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Captain John Walter Roberts, 1792-1845
|Description||This portrait was previously thought to be of Sir William Hoste. Another version of this portrait in a family collection, however, is identified as being a portrait of John Walter Roberts (1792–1845). As the sitter does not look like known representations of Hoste, of which there are very few, it seems very probable that this is a portrait of Roberts. He is wearing full dress uniform of the 1812–25 pattern and could either be a commander, to which he was promoted in 1814, or a captain, 1823. The attribution to Samuel Lane is based upon a portrait of Hoste being exhibited at the Royal Academy in 1817, but because this is not now thought to be Hoste this is now questionable. Roberts entered the Navy in 1804 as a volunteer in the ‘Medusa’ commanded by his uncle Sir John Gore, under whom he escorted Lord Cornwallis as Governor-General to India, covering the return journey of 13,831 miles in a remarkable 82 days. In 1806 as a midshipman in the ‘Revenge’ he served off Brest and L’Orient and for nine months at the blockade of Rochefort where he witnessed on 25 September the capture of four French frigates by a squadron under Sir Samuel Hood.|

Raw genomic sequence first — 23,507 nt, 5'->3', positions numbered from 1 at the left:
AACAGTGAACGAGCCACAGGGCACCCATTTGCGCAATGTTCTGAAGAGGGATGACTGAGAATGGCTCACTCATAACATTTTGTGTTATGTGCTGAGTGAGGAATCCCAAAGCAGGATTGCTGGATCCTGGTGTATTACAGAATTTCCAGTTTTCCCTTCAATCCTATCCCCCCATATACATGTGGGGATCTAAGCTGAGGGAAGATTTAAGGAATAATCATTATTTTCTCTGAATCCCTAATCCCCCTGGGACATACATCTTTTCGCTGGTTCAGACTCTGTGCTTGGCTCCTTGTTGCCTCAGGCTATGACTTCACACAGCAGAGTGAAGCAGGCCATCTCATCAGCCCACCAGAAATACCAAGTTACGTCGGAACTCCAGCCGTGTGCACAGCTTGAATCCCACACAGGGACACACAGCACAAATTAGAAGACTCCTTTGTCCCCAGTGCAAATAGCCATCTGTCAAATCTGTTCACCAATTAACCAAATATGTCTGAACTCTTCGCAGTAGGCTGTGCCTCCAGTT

|Credit||National Maritime Museum, Greenwich, London, Caird Collection|
|Materials||oil on canvas|
|Measurements||Painting: 760 mm x 635 mm; Frame: 938 mm x 816 mm x 65 mm; Overall: 12.8 kg|
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